Health-Care Cost Were Not Behind Firing

July 23, 2004 ( - A perceived burden on the company's health-care cost was not the motivation behind an employee's termination, a district court has determined.

>Granting summary judgment to the defendant, US District Judge Rebecca Pallmeyer of the United States District Court for the Northern District of Illinois found the plaintiff was fired for just cause due to the poor performance and inability to perform necessary job functions.   The plaintiff claimed his poor health, and subsequent health-care cost, were a motivating factor behind the company’s health-care cost spikes, and ultimately led to his termination.

“[The plaintiff] has not demonstrated that the motivating factor for his discharge was the denial of, or interference with, his [Employee Retirement Income Security Act]ERISA rights,” said Pallmeyer.

Case Background

Plaintiff Larry Chmiel filed suit against Opto Technology, Inc. and its president, Tom Hegberg, alleging that they terminated his employment in order to remove him from the company’s health insurance plan in violation of ERISA. Additionally, Chmiel claims that Opto discriminated against him on the basis of his age and a perceived disability in violation of the Age Discrimination in Employment Act (ADEA) and the Americans with Disabilities Act (ADA).

Chmiel had certain medical conditions, including cataracts, diabetes, small blood vessel disease in the brain, and meningioma, but according to the company’s testimony, he only discussed problems related to his cataracts at work.   Opto holds Chmiel never told anyone at the company about the other ailments. However, Chmiel held that Hegberg did in fact know about all of his medical conditions because Hegberg knew that Unum Provident Insurance and Mass Mutual Insurance had both declined his applications for long-term disability insurance around the time he was hired.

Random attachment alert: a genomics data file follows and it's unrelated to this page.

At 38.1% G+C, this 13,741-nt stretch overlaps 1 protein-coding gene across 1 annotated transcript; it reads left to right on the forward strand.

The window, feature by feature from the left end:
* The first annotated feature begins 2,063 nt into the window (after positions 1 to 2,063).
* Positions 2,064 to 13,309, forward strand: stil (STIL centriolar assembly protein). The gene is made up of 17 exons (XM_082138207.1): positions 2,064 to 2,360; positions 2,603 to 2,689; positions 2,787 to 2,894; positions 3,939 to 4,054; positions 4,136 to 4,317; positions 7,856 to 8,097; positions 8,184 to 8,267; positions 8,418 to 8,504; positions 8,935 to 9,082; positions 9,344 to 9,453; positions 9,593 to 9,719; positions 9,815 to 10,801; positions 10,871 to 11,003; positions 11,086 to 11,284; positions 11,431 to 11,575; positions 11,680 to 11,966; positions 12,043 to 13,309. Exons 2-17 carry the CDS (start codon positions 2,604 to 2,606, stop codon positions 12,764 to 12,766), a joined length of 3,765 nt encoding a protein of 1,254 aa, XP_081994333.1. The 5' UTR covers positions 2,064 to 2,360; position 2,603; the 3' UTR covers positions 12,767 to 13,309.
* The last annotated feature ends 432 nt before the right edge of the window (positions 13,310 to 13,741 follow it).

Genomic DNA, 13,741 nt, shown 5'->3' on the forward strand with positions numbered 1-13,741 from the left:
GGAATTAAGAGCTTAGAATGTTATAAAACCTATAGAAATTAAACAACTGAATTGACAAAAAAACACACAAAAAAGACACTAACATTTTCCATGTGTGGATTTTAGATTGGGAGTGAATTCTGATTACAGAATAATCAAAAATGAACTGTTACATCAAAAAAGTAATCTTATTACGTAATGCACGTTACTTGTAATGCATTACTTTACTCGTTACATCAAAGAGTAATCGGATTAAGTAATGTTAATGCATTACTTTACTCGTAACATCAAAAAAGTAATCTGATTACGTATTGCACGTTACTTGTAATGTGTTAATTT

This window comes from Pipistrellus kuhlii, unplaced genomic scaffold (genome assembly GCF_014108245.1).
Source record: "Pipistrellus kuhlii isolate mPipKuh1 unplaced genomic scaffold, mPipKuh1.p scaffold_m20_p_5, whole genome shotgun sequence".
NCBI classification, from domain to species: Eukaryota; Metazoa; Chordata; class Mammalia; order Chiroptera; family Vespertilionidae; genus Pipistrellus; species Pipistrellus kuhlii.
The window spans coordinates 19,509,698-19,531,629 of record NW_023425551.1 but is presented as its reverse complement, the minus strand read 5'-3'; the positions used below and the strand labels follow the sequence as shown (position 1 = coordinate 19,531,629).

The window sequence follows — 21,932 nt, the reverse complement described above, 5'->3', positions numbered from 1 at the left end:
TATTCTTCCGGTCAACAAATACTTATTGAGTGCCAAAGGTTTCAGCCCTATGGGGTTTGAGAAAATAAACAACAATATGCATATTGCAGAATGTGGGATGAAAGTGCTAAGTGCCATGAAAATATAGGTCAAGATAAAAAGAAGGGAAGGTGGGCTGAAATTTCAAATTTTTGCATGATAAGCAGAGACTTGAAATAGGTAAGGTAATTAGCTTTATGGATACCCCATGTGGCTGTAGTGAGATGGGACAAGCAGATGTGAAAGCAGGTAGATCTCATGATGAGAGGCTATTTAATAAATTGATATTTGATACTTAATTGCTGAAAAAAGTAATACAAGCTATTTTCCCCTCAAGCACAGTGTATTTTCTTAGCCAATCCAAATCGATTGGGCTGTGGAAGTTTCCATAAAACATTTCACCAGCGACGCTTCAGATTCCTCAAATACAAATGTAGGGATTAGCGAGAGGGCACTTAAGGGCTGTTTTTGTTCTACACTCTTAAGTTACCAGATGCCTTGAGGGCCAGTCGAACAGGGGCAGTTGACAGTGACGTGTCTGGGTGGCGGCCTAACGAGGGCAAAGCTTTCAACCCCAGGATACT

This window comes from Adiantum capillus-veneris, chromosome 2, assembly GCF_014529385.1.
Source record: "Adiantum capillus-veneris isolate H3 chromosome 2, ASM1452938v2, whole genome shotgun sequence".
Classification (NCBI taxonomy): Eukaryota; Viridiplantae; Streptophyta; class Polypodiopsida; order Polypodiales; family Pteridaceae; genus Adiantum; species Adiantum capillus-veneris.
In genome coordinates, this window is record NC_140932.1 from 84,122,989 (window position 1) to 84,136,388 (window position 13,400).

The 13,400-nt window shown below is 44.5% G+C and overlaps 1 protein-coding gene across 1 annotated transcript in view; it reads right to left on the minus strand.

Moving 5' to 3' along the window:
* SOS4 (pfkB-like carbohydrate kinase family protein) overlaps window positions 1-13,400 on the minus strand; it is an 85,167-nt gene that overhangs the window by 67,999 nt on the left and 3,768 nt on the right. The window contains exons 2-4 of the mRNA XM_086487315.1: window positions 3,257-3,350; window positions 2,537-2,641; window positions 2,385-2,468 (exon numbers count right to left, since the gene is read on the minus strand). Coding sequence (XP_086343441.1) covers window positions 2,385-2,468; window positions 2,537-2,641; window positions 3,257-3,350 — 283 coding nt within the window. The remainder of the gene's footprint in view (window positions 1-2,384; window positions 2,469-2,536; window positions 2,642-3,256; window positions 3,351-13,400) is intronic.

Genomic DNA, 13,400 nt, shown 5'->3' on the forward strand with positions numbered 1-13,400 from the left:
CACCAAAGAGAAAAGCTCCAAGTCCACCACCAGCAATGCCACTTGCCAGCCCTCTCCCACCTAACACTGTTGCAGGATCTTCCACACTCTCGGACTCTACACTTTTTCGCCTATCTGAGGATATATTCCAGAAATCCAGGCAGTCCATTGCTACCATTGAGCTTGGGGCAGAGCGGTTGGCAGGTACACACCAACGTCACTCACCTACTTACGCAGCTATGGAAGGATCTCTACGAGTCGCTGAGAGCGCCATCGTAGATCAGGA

In August 2002, Hegberg decided the company did not need an employee to solely manage Opto’s quality assurance activities, a function that was being performed by Chmiel.   Rather, Hegberg believed that Opto needed a quality control and assurance employee who was actively involved with quality inspectors and production employees.   As a result, Hegberg decided to terminate Chmiel’s employment on September 30, 2002.   Chmiel claims he was fired due to his medical claims’ influence on the company’s rising health-care cost during the two years of his employment.

Court Ruling

The district court dismissed Chmiel’s age discrimination claim finding he presented no “evidence suggesting that his age was a motivating factor in Hegberg’s decision to discharge him.”   Similarly, the court found the plaintiff did not have a disability within the meaning of ADA in dismissing ADA violation claim.

In presenting his ERISA violation case, Chmiel claims he was terminated because “he was too great of an insurance risk and therefore too great of an insurance cost.” To support this contention, Chmiel says Hegberg knew that he had cataract surgery in the summer of 2002 and Hegberg knew that he was not able to secure long-term disability coverage and thus wanted to terminate him.

However, the court found justification in the Chmiel’s firing that were unrelated to health-care costs.   “There is ample evidence that Hegberg was dissatisfied with Chmiel’s performance and wanted an employee who would spend more time on the production floor and learn more about Opto’s products,” the court said.   “Hegberg’s mere knowledge of Chmiel’s cataract surgery and problems obtaining long-term disability coverage, standing alone, does not demonstrate that he fired Chmiel in order to reduce the company’s insurance costs.”

The case is Chmielv. Opto Technology Inc., Northern District of Illinois, No. 02 C 9123.